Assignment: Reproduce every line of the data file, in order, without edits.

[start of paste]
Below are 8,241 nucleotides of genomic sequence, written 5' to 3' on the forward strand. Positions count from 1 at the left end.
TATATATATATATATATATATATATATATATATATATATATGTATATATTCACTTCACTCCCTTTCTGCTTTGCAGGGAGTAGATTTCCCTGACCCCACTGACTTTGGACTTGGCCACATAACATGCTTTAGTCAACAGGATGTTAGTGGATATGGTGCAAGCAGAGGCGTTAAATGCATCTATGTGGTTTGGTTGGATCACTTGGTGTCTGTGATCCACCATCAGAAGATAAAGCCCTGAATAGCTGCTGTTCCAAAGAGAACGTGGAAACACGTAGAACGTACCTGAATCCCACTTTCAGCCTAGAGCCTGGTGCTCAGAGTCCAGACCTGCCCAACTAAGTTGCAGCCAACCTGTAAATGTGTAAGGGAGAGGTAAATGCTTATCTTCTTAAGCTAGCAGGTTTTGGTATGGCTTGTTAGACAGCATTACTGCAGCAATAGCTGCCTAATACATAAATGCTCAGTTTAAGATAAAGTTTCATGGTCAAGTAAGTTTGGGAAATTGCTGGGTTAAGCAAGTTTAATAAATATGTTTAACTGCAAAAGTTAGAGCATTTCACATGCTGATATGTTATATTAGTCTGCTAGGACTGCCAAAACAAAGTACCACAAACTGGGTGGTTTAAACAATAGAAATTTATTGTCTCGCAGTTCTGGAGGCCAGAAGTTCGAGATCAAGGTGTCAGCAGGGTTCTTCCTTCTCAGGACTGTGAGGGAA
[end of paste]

Below are 8,241 nucleotides of genomic sequence, written 5' to 3' on the forward strand. Positions count from 1 at the left end.
TATATATATATATATATATATATATATATATATATATATATGTATATATTCACTTCACTCCCTTTCTGCTTTGCAGGGAGTAGATTTCCCTGACCCCACTGACTTTGGACTTGGCCACATAACATGCTTTAGTCAACAGGATGTTAGTGGATATGGTGCAAGCAGAGGCGTTAAATGCATCTATGTGGTTTGGTTGGATCACTTGGTGTCTGTGATCCACCATCAGAAGATAAAGCCCTGAATAGCTGCTGTTCCAAAGAGAACGTGGAAACACGTAGAACGTACCTGAATCCCACTTTCAGCCTAGAGCCTGGTGCTCAGAGTCCAGACCTGCCCAACTAAGTTGCAGCCAACCTGTAAATGTGTAAGGGAGAGGTAAATGCTTATCTTCTTAAGCTAGCAGGTTTTGGTATGGCTTGTTAGACAGCATTACTGCAGCAATAGCTGCCTAATACATAAATGCTCAGTTTAAGATAAAGTTTCATGGTCAAGTAAGTTTGGGAAATTGCTGGGTTAAGCAAGTTTAATAAATATGTTTAACTGCAAAAGTTAGAGCATTTCACATGCTGATATGTTATATTAGTCTGCTAGGACTGCCAAAACAAAGTACCACAAACTGGGTGGTTTAAACAATAGAAATTTATTGTCTCGCAGTTCTGGAGGCCAGAAGTTCGAGATCAAGGTGTCAGCAGGGTTCTTCCTTCTCAGGACTGTGAGGGAA